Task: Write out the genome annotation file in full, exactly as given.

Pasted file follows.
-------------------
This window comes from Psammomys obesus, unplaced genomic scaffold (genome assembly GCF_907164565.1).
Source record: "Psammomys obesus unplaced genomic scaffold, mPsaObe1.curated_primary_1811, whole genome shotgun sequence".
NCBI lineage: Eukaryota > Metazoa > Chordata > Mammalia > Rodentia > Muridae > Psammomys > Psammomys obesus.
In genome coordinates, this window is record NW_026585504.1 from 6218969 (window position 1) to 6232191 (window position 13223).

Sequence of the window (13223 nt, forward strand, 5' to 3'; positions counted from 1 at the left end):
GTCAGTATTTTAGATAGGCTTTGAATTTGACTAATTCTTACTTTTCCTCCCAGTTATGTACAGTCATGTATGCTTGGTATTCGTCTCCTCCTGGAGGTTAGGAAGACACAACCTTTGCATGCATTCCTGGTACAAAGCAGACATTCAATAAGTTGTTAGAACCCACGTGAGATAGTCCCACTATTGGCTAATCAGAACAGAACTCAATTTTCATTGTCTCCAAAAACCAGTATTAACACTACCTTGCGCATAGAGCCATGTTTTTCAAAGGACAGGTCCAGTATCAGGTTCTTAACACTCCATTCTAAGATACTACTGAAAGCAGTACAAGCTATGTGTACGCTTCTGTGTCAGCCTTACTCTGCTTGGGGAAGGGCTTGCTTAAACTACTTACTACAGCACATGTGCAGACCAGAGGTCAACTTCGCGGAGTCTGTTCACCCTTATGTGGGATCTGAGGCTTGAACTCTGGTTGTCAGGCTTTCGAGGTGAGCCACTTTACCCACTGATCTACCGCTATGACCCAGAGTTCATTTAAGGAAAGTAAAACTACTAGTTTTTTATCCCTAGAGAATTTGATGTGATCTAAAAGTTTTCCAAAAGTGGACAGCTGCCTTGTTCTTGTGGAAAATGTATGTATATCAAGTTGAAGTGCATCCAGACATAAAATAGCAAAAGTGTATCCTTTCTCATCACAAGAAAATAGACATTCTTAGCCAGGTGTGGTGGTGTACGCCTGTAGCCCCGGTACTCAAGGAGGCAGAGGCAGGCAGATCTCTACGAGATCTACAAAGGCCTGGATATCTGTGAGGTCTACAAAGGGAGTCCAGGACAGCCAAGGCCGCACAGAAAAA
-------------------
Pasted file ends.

This window comes from Psammomys obesus, unplaced genomic scaffold (genome assembly GCF_907164565.1).
Source record: "Psammomys obesus unplaced genomic scaffold, mPsaObe1.curated_primary_1811, whole genome shotgun sequence".
NCBI lineage: Eukaryota > Metazoa > Chordata > Mammalia > Rodentia > Muridae > Psammomys > Psammomys obesus.
In genome coordinates, this window is record NW_026585504.1 from 6218969 (window position 1) to 6232191 (window position 13223).

Sequence of the window (13223 nt, forward strand, 5' to 3'; positions counted from 1 at the left end):
GTCAGTATTTTAGATAGGCTTTGAATTTGACTAATTCTTACTTTTCCTCCCAGTTATGTACAGTCATGTATGCTTGGTATTCGTCTCCTCCTGGAGGTTAGGAAGACACAACCTTTGCATGCATTCCTGGTACAAAGCAGACATTCAATAAGTTGTTAGAACCCACGTGAGATAGTCCCACTATTGGCTAATCAGAACAGAACTCAATTTTCATTGTCTCCAAAAACCAGTATTAACACTACCTTGCGCATAGAGCCATGTTTTTCAAAGGACAGGTCCAGTATCAGGTTCTTAACACTCCATTCTAAGATACTACTGAAAGCAGTACAAGCTATGTGTACGCTTCTGTGTCAGCCTTACTCTGCTTGGGGAAGGGCTTGCTTAAACTACTTACTACAGCACATGTGCAGACCAGAGGTCAACTTCGCGGAGTCTGTTCACCCTTATGTGGGATCTGAGGCTTGAACTCTGGTTGTCAGGCTTTCGAGGTGAGCCACTTTACCCACTGATCTACCGCTATGACCCAGAGTTCATTTAAGGAAAGTAAAACTACTAGTTTTTTATCCCTAGAGAATTTGATGTGATCTAAAAGTTTTCCAAAAGTGGACAGCTGCCTTGTTCTTGTGGAAAATGTATGTATATCAAGTTGAAGTGCATCCAGACATAAAATAGCAAAAGTGTATCCTTTCTCATCACAAGAAAATAGACATTCTTAGCCAGGTGTGGTGGTGTACGCCTGTAGCCCCGGTACTCAAGGAGGCAGAGGCAGGCAGATCTCTACGAGATCTACAAAGGCCTGGATATCTGTGAGGTCTACAAAGGGAGTCCAGGACAGCCAAGGCCGCACAGAAAAA